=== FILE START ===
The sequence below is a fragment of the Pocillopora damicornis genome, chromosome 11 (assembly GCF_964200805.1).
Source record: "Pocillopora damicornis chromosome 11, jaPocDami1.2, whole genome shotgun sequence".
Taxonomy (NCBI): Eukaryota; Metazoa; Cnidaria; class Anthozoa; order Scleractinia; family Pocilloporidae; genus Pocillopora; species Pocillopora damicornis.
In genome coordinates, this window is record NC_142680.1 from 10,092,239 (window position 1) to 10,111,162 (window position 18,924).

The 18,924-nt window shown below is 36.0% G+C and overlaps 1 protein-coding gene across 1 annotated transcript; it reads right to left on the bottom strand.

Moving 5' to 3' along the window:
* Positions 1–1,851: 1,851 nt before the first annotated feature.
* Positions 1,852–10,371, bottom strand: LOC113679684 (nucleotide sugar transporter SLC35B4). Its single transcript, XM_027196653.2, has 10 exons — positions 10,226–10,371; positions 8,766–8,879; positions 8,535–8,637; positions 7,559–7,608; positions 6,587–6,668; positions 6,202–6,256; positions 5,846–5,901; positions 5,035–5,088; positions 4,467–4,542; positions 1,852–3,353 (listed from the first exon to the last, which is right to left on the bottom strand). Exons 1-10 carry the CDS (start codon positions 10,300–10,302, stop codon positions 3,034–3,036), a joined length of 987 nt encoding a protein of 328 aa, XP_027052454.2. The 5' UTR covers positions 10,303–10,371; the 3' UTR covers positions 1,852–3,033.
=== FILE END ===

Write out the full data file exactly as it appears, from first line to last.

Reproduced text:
The sequence below is a fragment of the Pocillopora damicornis genome, chromosome 11 (assembly GCF_964200805.1).
Source record: "Pocillopora damicornis chromosome 11, jaPocDami1.2, whole genome shotgun sequence".
Taxonomy (NCBI): Eukaryota; Metazoa; Cnidaria; class Anthozoa; order Scleractinia; family Pocilloporidae; genus Pocillopora; species Pocillopora damicornis.
In genome coordinates, this window is record NC_142680.1 from 10,092,239 (window position 1) to 10,111,162 (window position 18,924).

The 18,924-nt window shown below is 36.0% G+C and overlaps 1 protein-coding gene across 1 annotated transcript; it reads right to left on the bottom strand.

Moving 5' to 3' along the window:
* Positions 1–1,851: 1,851 nt before the first annotated feature.
* Positions 1,852–10,371, bottom strand: LOC113679684 (nucleotide sugar transporter SLC35B4). Its single transcript, XM_027196653.2, has 10 exons — positions 10,226–10,371; positions 8,766–8,879; positions 8,535–8,637; positions 7,559–7,608; positions 6,587–6,668; positions 6,202–6,256; positions 5,846–5,901; positions 5,035–5,088; positions 4,467–4,542; positions 1,852–3,353 (listed from the first exon to the last, which is right to left on the bottom strand). Exons 1-10 carry the CDS (start codon positions 10,300–10,302, stop codon positions 3,034–3,036), a joined length of 987 nt encoding a protein of 328 aa, XP_027052454.2. The 5' UTR covers positions 10,303–10,371; the 3' UTR covers positions 1,852–3,033.